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Explore Bike Share changes pricing, allows docking at public bike racks

By Updated: April 01, 2019 6:29 PM CT | Published: April 01, 2019 1:37 PM CT

Explore Bike Share is allowing users to dock the bicycles at any publicly accessible bike rack in its service area and dropping its annual membership fee from $120 to $90 as part of a larger change in pricing.

The nonprofit that launched last May with 600 bikes and 60 bike stations made the changes effective Monday.

The updates are aimed at having more locations and more riders.

Bike share data show that since the May launch, the average ride per user is 45 minutes.

“That is a higher ride average than what you would find nationally or an industry average,” said Trey Moore, executive director of Explore Bike Share. “What that tells us is there is a lot of recreational use of Bike Share currently. With our new pricing model, I suspect we will see the number of daily trips go up and we will see the average ride time decrease.”


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Explore Bike Share began with a $5 single-ride pass that, effective Monday, changed to $1.25 for 15 minutes.

“That’s going to allow individuals to take shorter trips at a reduced price,” Moore said of the “pay-as-you-go” option. “These would not be individuals with memberships, but perhaps infrequent or first-time users taking short trips."

The packages also include a new 24-hour pass for $5, good for unlimited 60-minute rides.

The weekly pass is reduced to $10 from the original $12.

The $15 monthly membership remains as is. It is the most popular membership level.

Parking the bikes at a public bike rack approved by the city for the public right of way instead of at an Explore Bike Share dock comes with a $1 convenience fee assessed through GPS technology in the bikes. Explore Bike Share also is shifting its network of docking stations to move some of those stations from high-frequency stops to areas that don’t currently have the stations.


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Rider surveys and data show the need for more stations, and the group is exploring new stations at popular destinations that are sponsored by nearby businesses.

“When we first launched Explore Bike Share … we were following industry best practices as far as the size of stations we put in, the number of docks we put in place,” Moore said. “We realize that we don’t need large docks or large stations in all locations. We’re going back and rightsizing some of our station locations – reducing the number of docks available at some stations and then reusing those docks to create greater density within certain areas of our system.”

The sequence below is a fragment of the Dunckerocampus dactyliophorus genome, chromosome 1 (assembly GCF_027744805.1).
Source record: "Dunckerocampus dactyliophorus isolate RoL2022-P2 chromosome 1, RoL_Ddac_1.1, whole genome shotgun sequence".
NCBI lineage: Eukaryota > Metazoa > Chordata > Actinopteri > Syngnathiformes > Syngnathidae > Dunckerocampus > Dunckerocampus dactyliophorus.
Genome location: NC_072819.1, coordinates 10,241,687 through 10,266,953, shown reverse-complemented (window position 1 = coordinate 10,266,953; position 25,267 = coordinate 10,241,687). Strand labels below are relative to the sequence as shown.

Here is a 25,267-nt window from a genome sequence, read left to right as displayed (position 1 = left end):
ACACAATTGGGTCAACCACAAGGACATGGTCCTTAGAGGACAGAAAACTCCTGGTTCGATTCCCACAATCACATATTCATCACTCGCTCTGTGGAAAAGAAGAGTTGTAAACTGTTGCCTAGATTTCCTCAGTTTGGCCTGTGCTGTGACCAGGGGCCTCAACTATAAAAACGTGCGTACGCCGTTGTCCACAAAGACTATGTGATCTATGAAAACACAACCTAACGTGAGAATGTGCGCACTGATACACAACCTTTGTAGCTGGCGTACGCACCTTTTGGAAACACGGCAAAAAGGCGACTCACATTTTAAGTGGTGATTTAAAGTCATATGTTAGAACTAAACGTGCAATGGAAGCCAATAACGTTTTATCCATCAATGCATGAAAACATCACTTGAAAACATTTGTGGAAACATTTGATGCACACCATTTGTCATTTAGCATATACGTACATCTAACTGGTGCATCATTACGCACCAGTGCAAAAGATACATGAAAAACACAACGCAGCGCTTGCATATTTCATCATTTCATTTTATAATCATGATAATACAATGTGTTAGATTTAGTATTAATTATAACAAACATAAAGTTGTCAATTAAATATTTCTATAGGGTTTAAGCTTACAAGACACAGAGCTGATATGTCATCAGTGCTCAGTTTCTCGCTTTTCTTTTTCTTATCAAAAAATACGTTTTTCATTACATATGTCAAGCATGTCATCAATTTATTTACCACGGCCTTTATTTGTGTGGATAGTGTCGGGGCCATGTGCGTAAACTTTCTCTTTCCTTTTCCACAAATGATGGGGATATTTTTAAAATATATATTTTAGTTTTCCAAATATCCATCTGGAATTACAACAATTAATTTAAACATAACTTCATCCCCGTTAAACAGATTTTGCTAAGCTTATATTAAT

The Semmes-Murphey-sponsored Explore Bike Share station on the Memphis side of Big River Crossing is the most-used in the citywide system. Moore said talks are just beginning with other potential sponsors, including owners of apartment complexes, large employers and small businesses.

<strong>Explore Bike Share is updating its pricing structure and moving extra docks to high-volume areas. The updates are aimed at having more locations and attracting more riders.</strong>&nbsp;(Houston Cofield/Daily Memphian file)

Explore Bike Share is updating its pricing structure and moving extra docks to high-volume areas. The updates are aimed at having more locations and attracting more riders. (Houston Cofield/Daily Memphian file)

<strong>Bikers at the launch of Explore Bike Share on May 23, 2018. The nonprofit bike-share system is allowing riders to dock the bicycles at any publicly accessible bike rack in its service area and is dropping its annual membership fee from $120 to $90 as part of a larger change in its pricing.</strong> (Houston Cofield/Daily Memphian file)

Bikers at the launch of Explore Bike Share on May 23, 2018. The nonprofit bike-share system is allowing riders to dock the bicycles at any publicly accessible bike rack in its service area and is dropping its annual membership fee from $120 to $90 as part of a larger change in its pricing. (Houston Cofield/Daily Memphian file)

Topics

Explore Bike Share
Bill Dries

Bill Dries

Bill Dries covers city government and politics. He is a native Memphian and has been a reporter for more than 40 years.


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